- A. Krah and P. R. Jungblut, “Immunoproteomics,” Methods in Molecular Medicine, vol. 94, pp. 19–32, 2004.
- J. Bien, A. Näreaho, P. Varmanen et al., “Comparative analysis of excretory-secretory antigens of Trichinella spiralis and Trichinella britovi muscle larvae by two-dimensional difference gel electrophoresis and immunoblotting,” Proteome Science, vol. 10, no. 1, article 10, 2012.
- M. A. Dea-Ayuela and F. Bolás-Fernández, “Two-dimensional electrophoresis and mass spectrometry for the identification of species-specific Trichinella antigens,” Veterinary Parasitology, vol. 132, no. 1-2, pp. 43–49, 2005.
- Z. R. Zhong, H. B. Zhou, X. Y. Li et al., “Serological proteome-oriented screening and application of antigens for the diagnosis of Schistosomiasis japonica,” Acta Tropica, vol. 116, no. 1, pp. 1–8, 2010.
- H. R. Gamble, A. S. Bessonov, K. Cuperlovic et al., “International Commission on Trichinellosis: recommendations on methods for the control of Trichinella in domestic and wild animals intended for human consumption,” Veterinary Parasitology, vol. 93, no. 3-4, pp. 393–408, 2000.
- F. Li, J. Cui, Z. Q. Wang, and P. Jiang, “Sensitivity and optimization of artificial digestion in the inspection of meat for Trichinella spiralis,” Foodborne Pathogens and Disease, vol. 7, no. 8, pp. 879–885, 2010.
- F. Li, Z. Q. Wang, and J. Cui, “Early detection by polymerase chain reaction of migratory Trichinella spiralis larvae in blood of experimentally infected mice,” Foodborne Pathogens and Disease, vol. 7, no. 8, pp. 887–892, 2010.
- C. M. O. Kapel and H. R. Gamble, “Infectivity, persistence, and antibody response to domestic and sylvatic Trichinella spp. in experimentally infected pigs,” International Journal for Parasitology, vol. 30, no. 2, pp. 215–221, 2000.
- Z. Q. Wang, L. Wang, and J. Cui, “Proteomic analysis of Trichinella spiralis proteins in intestinal epithelial cells after culture with their larvae by shotgun LC-MS/MS approach,” Journal of Proteomics, vol. 75, no. 8, pp. 2375–2383, 2012.
- M. M. Bradford, “A rapid and sensitive method for the quantitation of microgram quantities of protein utilizing the principle of protein-dye binding,” Analytical Biochemistry, vol. 72, no. 1-2, pp. 248–254, 1976.
- X. D. Ni, N. Wang, Y. J. Liu, and C. P. Lu, “Immunoproteomics of extracellular proteins of the Aeromonas hydrophila China vaccine strain J-1 reveal a highly immunoreactive outer membrane protein,” FEMS Immunology and Medical Microbiology, vol. 58, no. 3, pp. 363–373, 2010.
- A. Näreaho, K. Ravanko, E. Hölttä, and A. Sukura, “Comparative analysis of Trichinella spiralis and Trichinella nativa proteins by two-dimensional gel electrophoresis,” Parasitology Research, vol. 98, no. 4, pp. 349–354, 2006.
- S. W. Wang, Z. Q. Wang, and J. Cui, “Protein change of intestinal epithelial cells induced in vitro by Trichinella spiralis infective larvae,” Parasitology Research, vol. 108, no. 3, pp. 593–599, 2011.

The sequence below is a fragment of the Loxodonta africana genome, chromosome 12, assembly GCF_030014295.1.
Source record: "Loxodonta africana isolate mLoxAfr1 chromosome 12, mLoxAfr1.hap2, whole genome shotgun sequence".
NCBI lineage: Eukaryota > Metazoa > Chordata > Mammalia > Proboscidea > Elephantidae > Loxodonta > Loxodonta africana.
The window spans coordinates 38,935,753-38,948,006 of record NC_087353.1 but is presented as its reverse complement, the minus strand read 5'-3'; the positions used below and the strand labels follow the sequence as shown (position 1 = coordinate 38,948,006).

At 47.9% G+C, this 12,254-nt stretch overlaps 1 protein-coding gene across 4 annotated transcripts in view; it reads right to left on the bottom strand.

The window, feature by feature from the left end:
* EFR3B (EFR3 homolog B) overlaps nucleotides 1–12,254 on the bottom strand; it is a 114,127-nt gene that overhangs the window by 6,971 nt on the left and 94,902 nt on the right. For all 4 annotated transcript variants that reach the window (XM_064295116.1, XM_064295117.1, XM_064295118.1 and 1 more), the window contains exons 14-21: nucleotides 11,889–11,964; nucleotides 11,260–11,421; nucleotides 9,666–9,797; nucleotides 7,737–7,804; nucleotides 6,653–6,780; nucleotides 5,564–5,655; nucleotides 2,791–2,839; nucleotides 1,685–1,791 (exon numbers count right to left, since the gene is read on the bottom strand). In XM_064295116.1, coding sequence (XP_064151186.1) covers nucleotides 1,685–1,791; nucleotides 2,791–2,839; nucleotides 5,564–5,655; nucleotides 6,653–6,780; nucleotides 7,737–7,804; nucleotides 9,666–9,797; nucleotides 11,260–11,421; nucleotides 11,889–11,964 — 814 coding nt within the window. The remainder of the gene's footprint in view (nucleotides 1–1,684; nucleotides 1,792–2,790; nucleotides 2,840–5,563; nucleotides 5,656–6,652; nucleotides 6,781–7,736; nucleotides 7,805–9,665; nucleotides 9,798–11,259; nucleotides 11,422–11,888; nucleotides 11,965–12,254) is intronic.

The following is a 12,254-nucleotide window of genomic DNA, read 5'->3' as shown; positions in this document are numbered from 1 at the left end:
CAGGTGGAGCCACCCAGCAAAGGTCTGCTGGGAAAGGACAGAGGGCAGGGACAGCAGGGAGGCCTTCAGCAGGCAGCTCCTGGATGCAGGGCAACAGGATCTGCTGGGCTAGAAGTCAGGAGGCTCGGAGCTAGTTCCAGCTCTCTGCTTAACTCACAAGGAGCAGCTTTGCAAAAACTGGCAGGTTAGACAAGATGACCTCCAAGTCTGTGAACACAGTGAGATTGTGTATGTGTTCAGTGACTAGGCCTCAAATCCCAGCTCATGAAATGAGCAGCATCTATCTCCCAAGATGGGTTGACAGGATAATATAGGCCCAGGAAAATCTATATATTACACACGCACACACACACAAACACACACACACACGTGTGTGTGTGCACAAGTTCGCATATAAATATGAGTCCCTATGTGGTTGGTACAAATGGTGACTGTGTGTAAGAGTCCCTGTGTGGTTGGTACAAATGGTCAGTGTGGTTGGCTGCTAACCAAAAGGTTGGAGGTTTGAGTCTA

- G. Li, M. Waltham, N. L. Anderson, E. Unsworth, A. Treston, and J. N. Weinstein, “Rapid mass spectrometric identification of proteins from two-dimensional polyacrylamide gels after in gel proteolytic digestion,” Electrophoresis, vol. 18, no. 3-4, pp. 391–402, 1997.
- M. W. Robinson, R. Greig, K. A. Beattie, D. J. Lamont, and B. Connolly, “Comparative analysis of the excretory-secretory proteome of the muscle larva of Trichinella pseudospiralis and Trichinella spiralis,” International Journal for Parasitology, vol. 37, no. 2, pp. 139–148, 2007.
- J. P. Hewitson, J. R. Grainger, and R. M. Maizels, “Helminth immunoregulation: the role of parasite secreted proteins in modulating host immunity,” Molecular and Biochemical Parasitology, vol. 167, no. 1, pp. 1–11, 2009.
- I. van Die and R. D. Cummings, “Glycan gimmickry by parasitic helminths: a strategy for modulating the host immune response?” Glycobiology, vol. 20, no. 1, pp. 2–12, 2010.
- F. Bolás-Fernandez and L. D. Corral Bezara, “TSL-1 antigens of Trichinella: an overview of their potential role in parasite invasion, survival and serodiagnosis of Trichinellosis,” Research in Veterinary Science, vol. 81, no. 3, pp. 297–303, 2006.
- V. K. Todorova, “Proteolytic enzymes secreted by larval stage of the parasitic nematode Trichinella spiralis,” Folia Parasitologica, vol. 47, no. 2, pp. 141–145, 2000.
- M. A. Barry and A. Eastman, “Identification of deoxyribonuclease II as an endonuclease involved in apoptosis,” Archives of Biochemistry and Biophysics, vol. 300, no. 1, pp. 440–450, 1993.
- D. Shiokawa, H. Ohyama, T. Yamada, K. Takahashi, and S. Tanuma, “Identification of an endonuclease responsible for apoptosis in rat thymocytes,” European Journal of Biochemistry, vol. 226, no. 1, pp. 23–30, 1994.
- F. Romaris, S. J. North, L. F. Gagliardo, et al., “A putative serine protease among the excretory-secretory glycoproteins of L1 Trichinella spiralis,” Molecular and Biochemical Parasitology, vol. 122, no. 2, pp. 149–160, 2002.